Silicosis patients suffer not only from respiratory disorders, but also from autoimmune diseases. To clarify the mechanisms involved in the dysregulation of autoimmunity found in silicosis patients, we have been focusing on Fas and Fas-related molecules in the Fas-mediated apoptotic pathway because Fas is one of the most important molecules regulating autoimmunity in T cells. Our findings have shown that in comparison to healthy donors, silicosis patients exhibit elevated serum soluble Fas levels, an increased relative expression of the soluble fas and dcr3 genes in peripheral blood mononuclear cells, other highly detectable variant messages of the fas transcript, a relatively decreased expression of several physiological inhibitors (survivin and toso), and a dominancy of lower membrane Fas expressers in lymphocytes, which transcribe soluble fas dominantly. These findings are consistent with immunological factors such as serum immunoglobulin G levels and the titer of anti-nuclear autoantibodies. In addition, anti-caspase 8 autoantibody and anti-Fas autoantibody were detected in serum from silicosis patients, and a functional assay showed that anti-Fas antibody stimulated Fas-mediated apoptosis. We hypothesize that there are two subpopulations of silicosis lymphocytes. One is a long-term survival fraction including a self-recognizing fraction showing lower levels of membrane Fas and inhibition of Fas/Fas ligand binding in the extracellular spaces. The other is a fraction exhibiting apoptosis caused by silica/silicates, recruitment from bone marrow, higher levels of membrane Fas, and sensitivity to anti-Fas autoantibody. Further investigations should be performed to confirm the effects of silica/silicates on the human immune system. In addition, results concerning whether serum soluble interleukin-2 receptor and soluble CD40 ligand levels should be considered immunological markers in silicosis patients are discussed. Furthermore, based on our previous reports showing in vitro activation of peripheral T cells by silica and reduced function of the CD4+CD25+ fraction in which FoxP3+ regulatory T cells (Treg) are located, the reconstitution of the CD4+CD25+ fraction in silicosis patients (SILs) was analyzed. Since T cells in peripheral CD4+CD25+ as well as CD4+CD25- fractions from SILs showed higher expression of pd-1 (marker gene for T-cell activation) compared to that of healthy donors (HDs), chronic T-cell activation is thought to have occurred in SILs. In addition, surface Fas expression of Treg was higher in SILs than HDs. The ex vivo experiments using freshly isolated peripheral blood mononuclear cells (PBMCs) from SILs and HDs cultured with or without silica showed loss of Treg by Fas-mediated apoptosis and an increase of activated CD25+ T cells in PBMCs from SILs as well as HDs. Although T cells in SILs are thought to have been exposed to low-dose silica for a long time, their effector T cells (Teff) and Treg still possess the capacity to be activated by silica. These activations of both Teff and Treg cause re-constitution of the peripheral Treg fraction, loss of Treg and contamination of activated Teff, resulting in a reduction of the size and function of Treg. These results might contribute to an elucidation of the development of autoimmune diseases found in silicosis patients.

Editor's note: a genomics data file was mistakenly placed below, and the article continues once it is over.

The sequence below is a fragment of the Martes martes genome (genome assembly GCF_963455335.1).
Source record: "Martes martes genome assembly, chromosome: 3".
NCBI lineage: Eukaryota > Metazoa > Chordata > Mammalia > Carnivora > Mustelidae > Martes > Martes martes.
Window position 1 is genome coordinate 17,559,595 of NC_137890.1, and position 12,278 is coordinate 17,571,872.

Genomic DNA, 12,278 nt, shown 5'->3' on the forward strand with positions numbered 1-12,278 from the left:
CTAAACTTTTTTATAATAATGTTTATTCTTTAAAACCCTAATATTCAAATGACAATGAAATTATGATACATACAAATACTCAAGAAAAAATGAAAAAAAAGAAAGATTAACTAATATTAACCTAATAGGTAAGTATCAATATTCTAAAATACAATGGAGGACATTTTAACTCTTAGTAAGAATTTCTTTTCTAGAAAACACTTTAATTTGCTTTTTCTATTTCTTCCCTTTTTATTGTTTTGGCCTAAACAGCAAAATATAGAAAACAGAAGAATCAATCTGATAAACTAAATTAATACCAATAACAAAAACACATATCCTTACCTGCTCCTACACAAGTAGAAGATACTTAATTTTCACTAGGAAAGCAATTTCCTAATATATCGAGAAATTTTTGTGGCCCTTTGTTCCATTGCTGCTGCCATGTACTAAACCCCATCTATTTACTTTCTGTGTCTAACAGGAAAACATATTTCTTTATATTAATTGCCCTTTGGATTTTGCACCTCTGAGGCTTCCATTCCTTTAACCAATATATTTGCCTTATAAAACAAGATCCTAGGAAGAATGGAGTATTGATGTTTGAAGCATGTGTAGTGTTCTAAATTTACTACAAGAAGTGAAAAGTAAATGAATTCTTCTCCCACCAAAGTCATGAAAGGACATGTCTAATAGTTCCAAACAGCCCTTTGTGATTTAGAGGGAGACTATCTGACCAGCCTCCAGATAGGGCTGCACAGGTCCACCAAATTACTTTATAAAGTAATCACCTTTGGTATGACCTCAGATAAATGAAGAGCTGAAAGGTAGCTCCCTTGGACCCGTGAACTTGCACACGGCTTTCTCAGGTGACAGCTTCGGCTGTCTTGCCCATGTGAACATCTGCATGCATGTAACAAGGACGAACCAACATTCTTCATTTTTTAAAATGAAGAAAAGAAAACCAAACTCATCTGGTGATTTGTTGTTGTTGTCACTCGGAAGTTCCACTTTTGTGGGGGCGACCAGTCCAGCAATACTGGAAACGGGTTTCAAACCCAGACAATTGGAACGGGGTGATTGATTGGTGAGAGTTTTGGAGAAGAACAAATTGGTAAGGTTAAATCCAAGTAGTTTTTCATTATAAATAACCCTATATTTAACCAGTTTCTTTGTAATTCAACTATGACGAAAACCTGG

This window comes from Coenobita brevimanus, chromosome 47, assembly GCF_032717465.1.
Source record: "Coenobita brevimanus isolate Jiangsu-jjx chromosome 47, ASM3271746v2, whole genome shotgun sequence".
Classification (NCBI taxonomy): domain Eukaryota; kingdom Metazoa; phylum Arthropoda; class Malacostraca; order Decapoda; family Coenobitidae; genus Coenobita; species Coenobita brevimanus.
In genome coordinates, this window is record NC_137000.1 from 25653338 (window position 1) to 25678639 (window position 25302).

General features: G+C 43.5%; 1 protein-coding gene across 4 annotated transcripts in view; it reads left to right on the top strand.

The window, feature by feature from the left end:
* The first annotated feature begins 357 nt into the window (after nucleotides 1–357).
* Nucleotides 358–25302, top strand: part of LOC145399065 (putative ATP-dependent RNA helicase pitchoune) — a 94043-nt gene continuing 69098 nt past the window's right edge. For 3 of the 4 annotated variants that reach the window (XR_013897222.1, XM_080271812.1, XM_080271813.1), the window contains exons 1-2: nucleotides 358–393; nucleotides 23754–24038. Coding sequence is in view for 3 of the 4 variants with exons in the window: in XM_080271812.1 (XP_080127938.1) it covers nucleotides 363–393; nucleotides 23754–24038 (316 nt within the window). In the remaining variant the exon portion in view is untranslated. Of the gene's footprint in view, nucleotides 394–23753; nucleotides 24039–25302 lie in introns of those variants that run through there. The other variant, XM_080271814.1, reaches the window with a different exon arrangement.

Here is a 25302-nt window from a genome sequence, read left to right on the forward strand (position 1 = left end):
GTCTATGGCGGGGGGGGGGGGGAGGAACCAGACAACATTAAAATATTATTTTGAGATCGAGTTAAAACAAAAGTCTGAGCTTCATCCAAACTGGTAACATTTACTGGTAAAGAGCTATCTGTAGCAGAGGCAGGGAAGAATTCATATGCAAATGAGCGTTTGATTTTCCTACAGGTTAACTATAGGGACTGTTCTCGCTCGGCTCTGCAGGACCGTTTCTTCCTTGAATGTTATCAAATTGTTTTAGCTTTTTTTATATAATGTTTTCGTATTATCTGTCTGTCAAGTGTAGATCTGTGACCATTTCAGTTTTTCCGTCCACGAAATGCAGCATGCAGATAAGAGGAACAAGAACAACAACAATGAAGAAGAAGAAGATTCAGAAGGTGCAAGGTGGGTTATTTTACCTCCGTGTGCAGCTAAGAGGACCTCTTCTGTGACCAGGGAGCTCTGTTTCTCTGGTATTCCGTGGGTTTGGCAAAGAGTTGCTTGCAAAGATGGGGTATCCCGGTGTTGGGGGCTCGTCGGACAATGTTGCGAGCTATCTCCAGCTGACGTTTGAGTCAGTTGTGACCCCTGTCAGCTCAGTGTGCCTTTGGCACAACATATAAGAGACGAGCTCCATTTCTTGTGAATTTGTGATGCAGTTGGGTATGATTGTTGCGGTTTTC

|Title of host publication||Autoimmune Disorders|
|Subtitle of host publication||Symptoms, Diagnosis and Treatment|
|Publisher||Nova Science Publishers, Inc.|
|Number of pages||10|
|Publication status||Published - Jan 1 2011|
ASJC Scopus subject areas